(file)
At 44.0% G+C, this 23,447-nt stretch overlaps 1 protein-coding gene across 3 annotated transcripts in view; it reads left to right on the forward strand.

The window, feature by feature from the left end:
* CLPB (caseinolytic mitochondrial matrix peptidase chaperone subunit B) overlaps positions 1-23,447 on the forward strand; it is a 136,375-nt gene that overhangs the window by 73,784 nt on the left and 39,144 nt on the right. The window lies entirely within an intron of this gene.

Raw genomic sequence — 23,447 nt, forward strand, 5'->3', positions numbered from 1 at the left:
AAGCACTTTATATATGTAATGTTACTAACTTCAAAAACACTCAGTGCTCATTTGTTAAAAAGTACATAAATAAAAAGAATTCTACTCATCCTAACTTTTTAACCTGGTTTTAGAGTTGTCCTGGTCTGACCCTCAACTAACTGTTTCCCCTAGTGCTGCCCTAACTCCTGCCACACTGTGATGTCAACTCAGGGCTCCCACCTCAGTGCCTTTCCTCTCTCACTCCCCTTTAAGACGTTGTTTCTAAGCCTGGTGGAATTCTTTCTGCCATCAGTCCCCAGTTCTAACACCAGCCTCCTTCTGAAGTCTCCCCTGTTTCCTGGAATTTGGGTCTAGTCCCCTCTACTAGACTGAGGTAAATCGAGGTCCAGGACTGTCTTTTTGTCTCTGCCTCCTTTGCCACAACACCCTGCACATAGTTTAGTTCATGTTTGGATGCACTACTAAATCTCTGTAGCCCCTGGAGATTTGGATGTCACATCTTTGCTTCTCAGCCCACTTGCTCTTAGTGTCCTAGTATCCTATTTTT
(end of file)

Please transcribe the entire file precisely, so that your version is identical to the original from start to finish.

At 44.0% G+C, this 23,447-nt stretch overlaps 1 protein-coding gene across 3 annotated transcripts in view; it reads left to right on the forward strand.

The window, feature by feature from the left end:
* CLPB (caseinolytic mitochondrial matrix peptidase chaperone subunit B) overlaps positions 1-23,447 on the forward strand; it is a 136,375-nt gene that overhangs the window by 73,784 nt on the left and 39,144 nt on the right. The window lies entirely within an intron of this gene.

Raw genomic sequence — 23,447 nt, forward strand, 5'->3', positions numbered from 1 at the left:
AAGCACTTTATATATGTAATGTTACTAACTTCAAAAACACTCAGTGCTCATTTGTTAAAAAGTACATAAATAAAAAGAATTCTACTCATCCTAACTTTTTAACCTGGTTTTAGAGTTGTCCTGGTCTGACCCTCAACTAACTGTTTCCCCTAGTGCTGCCCTAACTCCTGCCACACTGTGATGTCAACTCAGGGCTCCCACCTCAGTGCCTTTCCTCTCTCACTCCCCTTTAAGACGTTGTTTCTAAGCCTGGTGGAATTCTTTCTGCCATCAGTCCCCAGTTCTAACACCAGCCTCCTTCTGAAGTCTCCCCTGTTTCCTGGAATTTGGGTCTAGTCCCCTCTACTAGACTGAGGTAAATCGAGGTCCAGGACTGTCTTTTTGTCTCTGCCTCCTTTGCCACAACACCCTGCACATAGTTTAGTTCATGTTTGGATGCACTACTAAATCTCTGTAGCCCCTGGAGATTTGGATGTCACATCTTTGCTTCTCAGCCCACTTGCTCTTAGTGTCCTAGTATCCTATTTTT